For pivotal moments in the lives of Indonesia’s Maya People, the leader of each village has a uniform ready. Here, a handful of Maya leaders stand in a boat on the Dampier Strait, wearing headdresses decorated with birds, like cassowaries, that represent the region’s endemic wildlife. Up at the front, Kris Thebu, a village leader, holds a tray and dons a black feathered headdress, preparing to offer food to the sea in a blessing.
Nineteen village heads, pictured here, came together this July to celebrate a formal agreement with the Indonesian government, establishing the world’s largest network of TURF Reserves – designated areas where local fishers are granted exclusive access to fish – in the Dampier Strait.
The network is made up of 21 protected areas, spanning 211,000 hectares of coastal waters – about two and a half times the size of New York City.
The Dampier Strait separates several islands of Raja Ampat in West Papua, Indonesia. Tree-covered islands emerge from its blue-green waters. For the Maya villages scattered throughout these islands, the urgency to safeguard local fishery resources is constant.
It’s a reality that applies across Indonesia, where marine life is threatened by overfishing and depleting stocks.
The new reserve network entrusts Maya communities as marine stewards. Local Maya people, that depend heavily on their coastal waters for food and job security, will be the ones to enforce new fishing rights and regulations.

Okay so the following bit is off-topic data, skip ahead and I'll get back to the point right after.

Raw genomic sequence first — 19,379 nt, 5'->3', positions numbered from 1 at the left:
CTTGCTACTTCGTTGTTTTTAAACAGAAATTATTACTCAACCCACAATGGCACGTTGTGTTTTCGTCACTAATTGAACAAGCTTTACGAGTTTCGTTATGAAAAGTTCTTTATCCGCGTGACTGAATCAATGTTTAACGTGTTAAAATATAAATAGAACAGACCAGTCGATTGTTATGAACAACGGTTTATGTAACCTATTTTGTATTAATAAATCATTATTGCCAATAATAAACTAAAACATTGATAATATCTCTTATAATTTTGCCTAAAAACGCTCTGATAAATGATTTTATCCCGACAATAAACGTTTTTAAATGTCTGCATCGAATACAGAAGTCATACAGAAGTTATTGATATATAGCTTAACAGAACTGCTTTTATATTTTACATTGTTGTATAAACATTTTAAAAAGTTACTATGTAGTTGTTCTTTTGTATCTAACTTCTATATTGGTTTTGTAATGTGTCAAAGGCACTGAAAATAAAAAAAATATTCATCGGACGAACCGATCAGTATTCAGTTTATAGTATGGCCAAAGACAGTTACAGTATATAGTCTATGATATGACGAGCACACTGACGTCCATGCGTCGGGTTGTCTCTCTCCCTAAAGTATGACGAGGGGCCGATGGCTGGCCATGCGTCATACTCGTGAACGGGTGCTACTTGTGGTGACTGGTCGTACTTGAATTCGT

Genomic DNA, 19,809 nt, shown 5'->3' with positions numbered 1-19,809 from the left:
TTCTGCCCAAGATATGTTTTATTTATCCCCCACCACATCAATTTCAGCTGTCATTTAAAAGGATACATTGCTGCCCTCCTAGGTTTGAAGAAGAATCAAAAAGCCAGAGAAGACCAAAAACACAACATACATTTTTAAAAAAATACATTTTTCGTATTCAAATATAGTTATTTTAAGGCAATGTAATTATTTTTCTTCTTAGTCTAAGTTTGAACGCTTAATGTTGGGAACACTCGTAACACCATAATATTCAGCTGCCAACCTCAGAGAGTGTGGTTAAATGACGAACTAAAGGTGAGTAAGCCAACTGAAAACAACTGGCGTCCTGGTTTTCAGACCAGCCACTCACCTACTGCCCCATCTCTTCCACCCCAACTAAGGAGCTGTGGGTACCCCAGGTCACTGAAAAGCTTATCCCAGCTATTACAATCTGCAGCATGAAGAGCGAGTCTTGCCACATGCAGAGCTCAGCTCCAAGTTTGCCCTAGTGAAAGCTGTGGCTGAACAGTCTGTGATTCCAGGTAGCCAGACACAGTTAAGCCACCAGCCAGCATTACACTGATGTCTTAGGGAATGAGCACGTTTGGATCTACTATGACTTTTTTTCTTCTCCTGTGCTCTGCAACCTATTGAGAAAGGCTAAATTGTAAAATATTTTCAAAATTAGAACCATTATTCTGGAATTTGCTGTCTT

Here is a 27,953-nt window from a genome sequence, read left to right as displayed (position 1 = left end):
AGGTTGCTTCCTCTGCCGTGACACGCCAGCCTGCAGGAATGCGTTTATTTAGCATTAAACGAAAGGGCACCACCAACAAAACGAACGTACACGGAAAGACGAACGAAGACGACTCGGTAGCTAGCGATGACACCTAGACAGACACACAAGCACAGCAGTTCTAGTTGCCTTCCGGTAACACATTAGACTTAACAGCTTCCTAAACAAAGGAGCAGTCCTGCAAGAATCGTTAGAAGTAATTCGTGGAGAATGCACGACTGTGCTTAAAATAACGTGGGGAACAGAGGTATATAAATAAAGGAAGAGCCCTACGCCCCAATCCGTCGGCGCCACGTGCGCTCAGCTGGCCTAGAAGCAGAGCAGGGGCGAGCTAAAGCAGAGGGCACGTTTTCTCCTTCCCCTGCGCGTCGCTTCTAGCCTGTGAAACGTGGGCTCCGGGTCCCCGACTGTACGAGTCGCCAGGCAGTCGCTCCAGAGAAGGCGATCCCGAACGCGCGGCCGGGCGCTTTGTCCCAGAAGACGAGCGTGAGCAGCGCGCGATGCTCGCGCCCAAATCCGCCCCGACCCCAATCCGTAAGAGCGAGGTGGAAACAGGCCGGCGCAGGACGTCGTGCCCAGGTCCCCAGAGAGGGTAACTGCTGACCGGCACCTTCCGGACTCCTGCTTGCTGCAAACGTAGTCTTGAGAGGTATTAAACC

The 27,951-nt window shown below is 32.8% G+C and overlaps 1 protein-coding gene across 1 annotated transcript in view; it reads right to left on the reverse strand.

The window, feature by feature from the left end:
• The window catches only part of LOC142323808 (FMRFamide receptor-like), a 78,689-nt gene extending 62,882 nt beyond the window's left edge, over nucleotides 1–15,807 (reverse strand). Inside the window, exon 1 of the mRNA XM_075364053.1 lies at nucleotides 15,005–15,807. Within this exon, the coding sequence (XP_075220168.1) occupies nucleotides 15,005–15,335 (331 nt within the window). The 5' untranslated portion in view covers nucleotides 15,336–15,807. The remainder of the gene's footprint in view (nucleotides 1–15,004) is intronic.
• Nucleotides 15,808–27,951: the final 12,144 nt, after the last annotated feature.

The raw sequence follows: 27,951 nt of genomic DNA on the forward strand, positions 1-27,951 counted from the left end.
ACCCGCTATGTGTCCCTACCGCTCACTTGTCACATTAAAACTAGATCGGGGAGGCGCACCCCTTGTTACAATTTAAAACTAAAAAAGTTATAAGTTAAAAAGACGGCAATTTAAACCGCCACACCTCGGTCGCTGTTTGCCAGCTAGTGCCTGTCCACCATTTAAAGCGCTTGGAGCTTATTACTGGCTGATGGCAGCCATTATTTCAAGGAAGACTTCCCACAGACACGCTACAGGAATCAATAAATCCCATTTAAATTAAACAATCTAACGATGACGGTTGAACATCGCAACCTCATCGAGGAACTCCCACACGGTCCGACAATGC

Rare and the United States Agency for International Development’s Sustainable Ecosystems Advanced Project (USAID SEA) supported the designation of the TURF network, which builds on the work of partners including the World Wildlife Fund, Conservation International and the Nature Conservancy.
The Maya’s leadership body and other government and local leaders worked with Rare and USAID SEA to develop policies governing the waters, identify the location of the TURFs and boost livelihoods by ensuring the fishers and their families benefit from the waters they are guarding.
By supporting regional efforts like the designation of the TURF network in the Dampier Strait, Rare aims to help communities transform management and stop coastal overfishing on a wider scale.
In 2014, Bloomberg Philanthropies launched the Vibrant Oceans Initiative (VOI) to protect the health of ocean ecosystems, and named Rare and Oceana as partners focusing on community fisheries and industrial fisheries, respectively. It was one of the largest-ever philanthropic commitments to reforming fisheries management internationally. In October 2018, Bloomberg Philanthropies announced Phase II of VOI – an $86 million commitment to expand the initiative to 10 priority countries including Indonesia.